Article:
It can be a little difficult to identify whether your whole watermelons are going bad by simply looking at them. If there are any white spots on them or they have broken skin, it probably means that the watermelon has spoiled, and it is time to discard them. You can still cut into the watermelon to check the condition of the flesh inside before you make the call to toss it. A vibrant pink or red signifies that the fruit is still healthy. If you notice that the flesh is dry or moldy in appearance, don’t eat it.


If your watermelon feels mushy or extra soft, it is most likely overripe and on the verge of spoiling. You can cut into the watermelon to check the state of the flesh inside. If the flesh has darkened and has lost most of its water content, you will not enjoy the taste of the watermelon, and it might be better to discard it. If you have cut watermelon stored and feel slimy, they have spoiled, and it is time to toss them.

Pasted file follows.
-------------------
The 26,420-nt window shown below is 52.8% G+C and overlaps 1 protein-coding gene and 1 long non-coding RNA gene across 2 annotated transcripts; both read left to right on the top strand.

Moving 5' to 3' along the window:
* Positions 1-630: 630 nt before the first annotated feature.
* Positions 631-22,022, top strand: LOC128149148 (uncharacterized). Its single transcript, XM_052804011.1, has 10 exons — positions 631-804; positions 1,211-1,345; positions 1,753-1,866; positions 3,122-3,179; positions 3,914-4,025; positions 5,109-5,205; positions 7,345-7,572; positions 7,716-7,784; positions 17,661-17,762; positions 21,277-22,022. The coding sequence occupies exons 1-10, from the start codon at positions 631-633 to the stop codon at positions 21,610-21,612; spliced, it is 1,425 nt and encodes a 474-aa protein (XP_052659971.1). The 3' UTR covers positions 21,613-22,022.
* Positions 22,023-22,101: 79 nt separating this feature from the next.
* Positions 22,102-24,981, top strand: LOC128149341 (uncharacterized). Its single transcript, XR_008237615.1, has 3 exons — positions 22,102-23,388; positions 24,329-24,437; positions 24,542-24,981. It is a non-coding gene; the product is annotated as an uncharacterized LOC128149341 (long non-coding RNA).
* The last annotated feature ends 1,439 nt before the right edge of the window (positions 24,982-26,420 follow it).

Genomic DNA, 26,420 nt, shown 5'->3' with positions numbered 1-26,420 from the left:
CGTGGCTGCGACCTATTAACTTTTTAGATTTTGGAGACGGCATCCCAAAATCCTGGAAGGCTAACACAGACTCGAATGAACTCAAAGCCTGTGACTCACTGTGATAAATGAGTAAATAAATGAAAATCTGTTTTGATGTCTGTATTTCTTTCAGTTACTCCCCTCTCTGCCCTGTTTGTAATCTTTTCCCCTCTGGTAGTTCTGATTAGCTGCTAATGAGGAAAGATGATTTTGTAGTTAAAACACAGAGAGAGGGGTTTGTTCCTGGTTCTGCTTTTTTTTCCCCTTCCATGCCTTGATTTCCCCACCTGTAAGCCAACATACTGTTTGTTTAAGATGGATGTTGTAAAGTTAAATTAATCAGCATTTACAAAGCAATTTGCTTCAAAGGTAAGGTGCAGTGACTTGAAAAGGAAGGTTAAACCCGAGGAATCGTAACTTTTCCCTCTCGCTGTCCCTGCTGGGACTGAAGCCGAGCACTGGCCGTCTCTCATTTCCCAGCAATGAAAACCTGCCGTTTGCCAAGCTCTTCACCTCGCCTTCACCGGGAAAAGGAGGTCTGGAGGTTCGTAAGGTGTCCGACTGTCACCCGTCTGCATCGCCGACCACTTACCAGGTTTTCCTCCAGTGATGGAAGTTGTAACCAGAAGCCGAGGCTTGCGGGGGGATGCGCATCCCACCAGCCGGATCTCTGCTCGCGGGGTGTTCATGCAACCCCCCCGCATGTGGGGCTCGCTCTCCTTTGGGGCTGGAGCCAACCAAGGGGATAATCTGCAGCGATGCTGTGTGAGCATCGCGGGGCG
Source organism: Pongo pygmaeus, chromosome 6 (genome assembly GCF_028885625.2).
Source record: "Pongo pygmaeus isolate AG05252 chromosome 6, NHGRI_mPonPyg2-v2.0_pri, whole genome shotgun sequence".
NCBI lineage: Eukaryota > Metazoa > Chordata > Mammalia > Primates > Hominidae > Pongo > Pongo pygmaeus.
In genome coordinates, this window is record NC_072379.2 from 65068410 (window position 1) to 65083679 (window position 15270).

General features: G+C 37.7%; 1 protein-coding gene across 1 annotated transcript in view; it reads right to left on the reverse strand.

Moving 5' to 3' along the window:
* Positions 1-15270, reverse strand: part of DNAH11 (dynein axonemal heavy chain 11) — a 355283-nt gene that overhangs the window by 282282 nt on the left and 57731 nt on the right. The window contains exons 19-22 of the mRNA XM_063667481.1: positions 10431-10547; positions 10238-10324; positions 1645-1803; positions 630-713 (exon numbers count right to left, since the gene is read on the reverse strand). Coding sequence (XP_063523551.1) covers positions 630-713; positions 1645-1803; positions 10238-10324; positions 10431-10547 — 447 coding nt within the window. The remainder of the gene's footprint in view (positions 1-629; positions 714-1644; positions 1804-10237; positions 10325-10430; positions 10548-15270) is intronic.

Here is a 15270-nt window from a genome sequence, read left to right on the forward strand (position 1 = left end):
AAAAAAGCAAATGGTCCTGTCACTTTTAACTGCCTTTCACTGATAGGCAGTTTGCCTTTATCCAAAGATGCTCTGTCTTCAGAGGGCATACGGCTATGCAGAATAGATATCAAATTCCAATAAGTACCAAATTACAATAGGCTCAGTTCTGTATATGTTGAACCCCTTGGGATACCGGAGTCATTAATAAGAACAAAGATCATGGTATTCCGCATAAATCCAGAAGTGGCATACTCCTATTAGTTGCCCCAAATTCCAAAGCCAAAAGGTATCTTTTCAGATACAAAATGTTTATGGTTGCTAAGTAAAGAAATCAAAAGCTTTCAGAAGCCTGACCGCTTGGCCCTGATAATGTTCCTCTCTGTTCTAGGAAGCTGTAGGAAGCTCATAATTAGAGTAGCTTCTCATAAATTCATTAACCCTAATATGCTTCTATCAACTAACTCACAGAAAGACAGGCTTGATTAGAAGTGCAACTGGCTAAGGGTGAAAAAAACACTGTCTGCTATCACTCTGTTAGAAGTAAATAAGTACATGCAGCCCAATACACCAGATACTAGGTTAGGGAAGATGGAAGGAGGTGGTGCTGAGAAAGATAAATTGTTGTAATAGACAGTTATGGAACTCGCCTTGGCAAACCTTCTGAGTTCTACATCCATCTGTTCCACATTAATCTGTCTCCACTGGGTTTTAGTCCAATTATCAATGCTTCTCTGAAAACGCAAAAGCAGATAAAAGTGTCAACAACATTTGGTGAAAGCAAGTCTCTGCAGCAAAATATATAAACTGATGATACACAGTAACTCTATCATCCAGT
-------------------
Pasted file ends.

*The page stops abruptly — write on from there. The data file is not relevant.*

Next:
Give your watermelon a good sniff before you bite into it. If there is a sour vinegar-like smell instead of a fresh sweet fragrance, your watermelon has spoiled and needs to be discarded.


Watermelons are one of the most popular summer fruits we crave long after summer. It can be tempting to store them in the refrigerator and pull them out when the craving hits. As long as you store them safely and are always cautious when you are consuming the watermelons, you can go ahead and try out different preserving techniques. This summer, use this guide to enjoy your watermelons to the fullest this season!